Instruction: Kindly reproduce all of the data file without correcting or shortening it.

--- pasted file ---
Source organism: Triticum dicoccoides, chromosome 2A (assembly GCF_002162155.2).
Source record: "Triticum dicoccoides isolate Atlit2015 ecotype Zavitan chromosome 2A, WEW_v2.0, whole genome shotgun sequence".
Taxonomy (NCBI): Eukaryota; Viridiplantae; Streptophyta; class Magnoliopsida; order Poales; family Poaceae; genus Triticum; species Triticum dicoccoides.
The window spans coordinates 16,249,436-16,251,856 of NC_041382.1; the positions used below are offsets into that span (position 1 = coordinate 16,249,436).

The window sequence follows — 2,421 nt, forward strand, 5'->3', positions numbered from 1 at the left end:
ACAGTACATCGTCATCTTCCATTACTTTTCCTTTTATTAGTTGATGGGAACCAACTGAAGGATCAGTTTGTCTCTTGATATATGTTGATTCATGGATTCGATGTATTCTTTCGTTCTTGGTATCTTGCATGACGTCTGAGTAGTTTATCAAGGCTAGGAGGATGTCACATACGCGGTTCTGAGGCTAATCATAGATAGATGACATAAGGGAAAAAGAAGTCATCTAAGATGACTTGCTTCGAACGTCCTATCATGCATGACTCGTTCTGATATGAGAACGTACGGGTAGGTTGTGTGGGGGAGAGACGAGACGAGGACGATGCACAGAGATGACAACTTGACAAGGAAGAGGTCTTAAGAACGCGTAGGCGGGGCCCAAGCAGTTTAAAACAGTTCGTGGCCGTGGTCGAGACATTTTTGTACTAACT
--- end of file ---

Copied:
Source organism: Triticum dicoccoides, chromosome 2A (assembly GCF_002162155.2).
Source record: "Triticum dicoccoides isolate Atlit2015 ecotype Zavitan chromosome 2A, WEW_v2.0, whole genome shotgun sequence".
Taxonomy (NCBI): Eukaryota; Viridiplantae; Streptophyta; class Magnoliopsida; order Poales; family Poaceae; genus Triticum; species Triticum dicoccoides.
The window spans coordinates 16,249,436-16,251,856 of NC_041382.1; the positions used below are offsets into that span (position 1 = coordinate 16,249,436).

The window sequence follows — 2,421 nt, forward strand, 5'->3', positions numbered from 1 at the left end:
ACAGTACATCGTCATCTTCCATTACTTTTCCTTTTATTAGTTGATGGGAACCAACTGAAGGATCAGTTTGTCTCTTGATATATGTTGATTCATGGATTCGATGTATTCTTTCGTTCTTGGTATCTTGCATGACGTCTGAGTAGTTTATCAAGGCTAGGAGGATGTCACATACGCGGTTCTGAGGCTAATCATAGATAGATGACATAAGGGAAAAAGAAGTCATCTAAGATGACTTGCTTCGAACGTCCTATCATGCATGACTCGTTCTGATATGAGAACGTACGGGTAGGTTGTGTGGGGGAGAGACGAGACGAGGACGATGCACAGAGATGACAACTTGACAAGGAAGAGGTCTTAAGAACGCGTAGGCGGGGCCCAAGCAGTTTAAAACAGTTCGTGGCCGTGGTCGAGACATTTTTGTACTAACT